It will be one year this Sunday since the terror group Al Shabaab launched what is now known as the Westgate Mall attack. It was one of their most successful urban attacks outside Somalia, lasting four days and killing over 60 people while wounding more than 200 others. Its selection was not a mistake; the attackers knew which economic class they were going for when they launched their attack that sunny Saturday morning a year ago.Westgate Mall stands in Nairobi’s affluent Westlands zone
. It was at the top of a link of malls that include Sarit Center and the Nakumatt Ukay, all built within the same zone and to attract the same clientele. Unlike other cases of urban terrorism that had rocked downtown Nairobi due to the lack of security systems, Westgate was propagated to draw the attention of Africa’s upper classes, those who watch the news and influence decision making. The representatives of the lower worker classes such as guards, attendants, and cleaners who died that day did not make it to the national conscience, and are all but unknown but by those who were close to them in life.
For the hundreds who had been injured in attacks before and after Westgate, the mall attacks drew attention to a plague that was already wrecking Kenya’s social and economic fabric. Since the Al Shabaab are a primarily Islamist group, the predominantly Christian Kenyan community began to further segregate the Muslim population. There are other historical basis for this segregation, stretching to the colonial subjugation of the Northern Frontier and the resulting Shifta War and marginalisation of the Kenyan Coast, all considered Muslim regions. But Al Shabaab managed to bring this to the upper echelons where assets and bank balances are normally the social dividing lines.
Westgate hurt because it touched a hirtheto comfortable class. While the masses had been dying across Nairobi and other Kenyan towns, the upper classes had maintained a cut-off, removed attitude that exposed such high class places to security lethargy. If you go to any Kenyan mall today, you are bound to see at least two armed police officers and more private security guards than you can count. But was this what the Al Shabaab wanted?By all accounts, the terror group won the day. It is common knowledge that the end goal of any act of terror is terror. It is meant to instil fear and send cold chills around a wider audience than the immediate victims of such acts. For the terrorist, every person who witnesses the event becomes an advocate of his cause, while every victim becomes an example.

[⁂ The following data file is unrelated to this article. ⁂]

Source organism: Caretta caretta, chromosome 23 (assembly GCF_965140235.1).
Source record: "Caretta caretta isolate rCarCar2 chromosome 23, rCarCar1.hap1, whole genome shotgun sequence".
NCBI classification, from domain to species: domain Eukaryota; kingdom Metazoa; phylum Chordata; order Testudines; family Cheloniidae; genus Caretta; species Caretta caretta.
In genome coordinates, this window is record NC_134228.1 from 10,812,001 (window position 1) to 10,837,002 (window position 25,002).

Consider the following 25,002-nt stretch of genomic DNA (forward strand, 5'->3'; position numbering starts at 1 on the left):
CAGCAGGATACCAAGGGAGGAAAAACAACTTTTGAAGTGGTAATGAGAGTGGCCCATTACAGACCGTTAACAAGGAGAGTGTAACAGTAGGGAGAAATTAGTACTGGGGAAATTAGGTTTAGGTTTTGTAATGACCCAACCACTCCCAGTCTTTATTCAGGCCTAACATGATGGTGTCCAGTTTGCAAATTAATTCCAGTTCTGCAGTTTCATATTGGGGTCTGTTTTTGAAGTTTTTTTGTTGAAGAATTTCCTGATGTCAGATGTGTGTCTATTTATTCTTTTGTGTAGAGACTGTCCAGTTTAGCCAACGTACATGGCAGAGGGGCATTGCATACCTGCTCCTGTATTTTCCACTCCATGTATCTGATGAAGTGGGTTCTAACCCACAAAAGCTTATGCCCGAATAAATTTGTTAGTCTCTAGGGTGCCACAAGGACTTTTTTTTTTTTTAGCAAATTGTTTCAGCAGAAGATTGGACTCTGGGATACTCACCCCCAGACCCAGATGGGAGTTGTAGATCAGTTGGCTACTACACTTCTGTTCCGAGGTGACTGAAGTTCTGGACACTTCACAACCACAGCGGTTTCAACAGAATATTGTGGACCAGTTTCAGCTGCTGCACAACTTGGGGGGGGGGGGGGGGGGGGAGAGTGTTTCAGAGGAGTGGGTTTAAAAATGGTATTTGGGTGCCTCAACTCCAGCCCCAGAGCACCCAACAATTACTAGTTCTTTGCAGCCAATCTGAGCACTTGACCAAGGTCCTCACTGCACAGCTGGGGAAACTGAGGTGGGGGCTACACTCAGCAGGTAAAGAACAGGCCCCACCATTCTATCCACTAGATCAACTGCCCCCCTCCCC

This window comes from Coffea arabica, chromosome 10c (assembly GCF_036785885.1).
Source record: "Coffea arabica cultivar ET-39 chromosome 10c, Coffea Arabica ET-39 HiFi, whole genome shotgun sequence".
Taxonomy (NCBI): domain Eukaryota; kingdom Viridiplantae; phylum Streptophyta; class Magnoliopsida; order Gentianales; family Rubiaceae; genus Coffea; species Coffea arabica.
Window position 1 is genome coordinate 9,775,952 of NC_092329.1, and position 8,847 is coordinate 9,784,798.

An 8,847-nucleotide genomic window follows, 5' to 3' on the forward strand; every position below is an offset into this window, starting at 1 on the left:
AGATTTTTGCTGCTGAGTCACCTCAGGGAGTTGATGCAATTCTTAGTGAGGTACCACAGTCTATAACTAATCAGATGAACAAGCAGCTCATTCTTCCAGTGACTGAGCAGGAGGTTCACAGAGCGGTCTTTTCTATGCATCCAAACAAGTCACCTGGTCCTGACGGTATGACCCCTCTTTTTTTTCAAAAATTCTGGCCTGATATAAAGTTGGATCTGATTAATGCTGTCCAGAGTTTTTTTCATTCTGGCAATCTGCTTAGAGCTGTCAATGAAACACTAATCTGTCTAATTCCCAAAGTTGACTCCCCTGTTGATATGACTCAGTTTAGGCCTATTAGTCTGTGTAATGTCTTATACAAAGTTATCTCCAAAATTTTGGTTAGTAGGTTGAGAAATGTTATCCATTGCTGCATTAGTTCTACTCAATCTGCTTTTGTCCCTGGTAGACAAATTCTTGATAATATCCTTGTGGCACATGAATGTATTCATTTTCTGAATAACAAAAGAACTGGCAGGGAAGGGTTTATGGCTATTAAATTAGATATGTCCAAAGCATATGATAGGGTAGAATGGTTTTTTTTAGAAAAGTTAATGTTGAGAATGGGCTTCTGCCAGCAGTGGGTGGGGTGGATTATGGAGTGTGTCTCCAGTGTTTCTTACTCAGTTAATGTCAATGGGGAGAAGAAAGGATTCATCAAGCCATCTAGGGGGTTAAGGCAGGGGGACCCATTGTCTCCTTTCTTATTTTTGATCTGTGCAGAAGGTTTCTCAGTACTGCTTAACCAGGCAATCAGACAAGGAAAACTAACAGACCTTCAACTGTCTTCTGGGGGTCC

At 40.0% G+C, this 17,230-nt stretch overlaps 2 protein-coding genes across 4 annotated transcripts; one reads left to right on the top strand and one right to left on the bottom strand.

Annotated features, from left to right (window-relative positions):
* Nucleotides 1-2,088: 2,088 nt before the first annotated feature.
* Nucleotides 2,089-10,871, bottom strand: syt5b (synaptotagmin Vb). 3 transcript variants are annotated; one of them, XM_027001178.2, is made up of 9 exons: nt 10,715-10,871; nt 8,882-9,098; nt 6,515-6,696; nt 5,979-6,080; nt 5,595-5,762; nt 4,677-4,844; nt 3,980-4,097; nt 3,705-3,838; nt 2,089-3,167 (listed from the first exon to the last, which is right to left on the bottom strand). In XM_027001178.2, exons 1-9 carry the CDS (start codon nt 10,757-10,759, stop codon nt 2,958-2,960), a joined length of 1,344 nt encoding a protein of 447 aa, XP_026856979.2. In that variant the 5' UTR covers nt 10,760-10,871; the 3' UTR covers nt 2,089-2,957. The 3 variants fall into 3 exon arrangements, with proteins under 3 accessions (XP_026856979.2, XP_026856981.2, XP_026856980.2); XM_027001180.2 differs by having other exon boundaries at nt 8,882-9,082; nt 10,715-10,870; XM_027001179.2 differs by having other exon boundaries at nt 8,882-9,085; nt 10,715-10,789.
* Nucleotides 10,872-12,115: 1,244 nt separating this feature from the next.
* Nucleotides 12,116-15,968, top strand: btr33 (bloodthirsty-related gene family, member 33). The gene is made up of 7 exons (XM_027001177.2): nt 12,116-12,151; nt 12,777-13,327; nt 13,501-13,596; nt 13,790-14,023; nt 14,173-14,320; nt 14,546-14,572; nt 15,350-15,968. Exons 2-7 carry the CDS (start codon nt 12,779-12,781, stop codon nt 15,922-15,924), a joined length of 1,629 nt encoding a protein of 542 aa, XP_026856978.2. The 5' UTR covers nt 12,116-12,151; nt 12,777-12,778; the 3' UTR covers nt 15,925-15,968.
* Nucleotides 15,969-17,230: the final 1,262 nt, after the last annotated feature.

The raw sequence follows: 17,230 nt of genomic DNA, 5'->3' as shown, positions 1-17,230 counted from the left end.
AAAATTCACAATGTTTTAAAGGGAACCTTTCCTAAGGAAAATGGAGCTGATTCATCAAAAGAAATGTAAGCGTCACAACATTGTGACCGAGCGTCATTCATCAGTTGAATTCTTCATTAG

At Westgate, the cameras were right there, enhancing the message for four days. That it lasted for four days further amplified the terror message that no one is safe in the country, including its upper classes. Even worse, the upper classes realised that the lethargic security apparatus would not save them at a time of need. Where those away from Kenya’s power epicentre die everyday because they are not within the assumed locus of security efficiency, those within have always considered themselves safe in the security and emergency services around. The blaring of an ambulance horn behind them in traffic makes them think the country’s systems are working but Westgate told a story of disconnect and discord. Security forces first scuttled, then scampered, as four men wrecked havoc in an entire mall.
From available footage, it appears as if even the attackers were surprised by their own success rate. They seemed to have expected a quick response hence their fast and brutal efficiency at mowing down tens of shoppers within the first few hours of the attack. With nothing of a full scale attack after the first two hours, the attackers seemed to no longer follow an immediate script.
The reason, it seems, was because no one was responding…and when they did they shot at each other instead of shooting at the aggresors.Perhaps the greatest lesson from Westgate is that terror is everyone’s enemy. The upper layers of Kenyan society cannot shield themselves from the realities bedevilling their lowly paid employees. Instead, they must use their clout and influence to ensure that terror is brought to its knees before it ruins East Africa’s biggest economy. One year later, as the dramatic documentaries are watched at vigils and memorials, no one knows anything more than they did about the attack a month after it happened. No one is demanding answers at all, as if the terror attack was a natural calamity and not an act of war.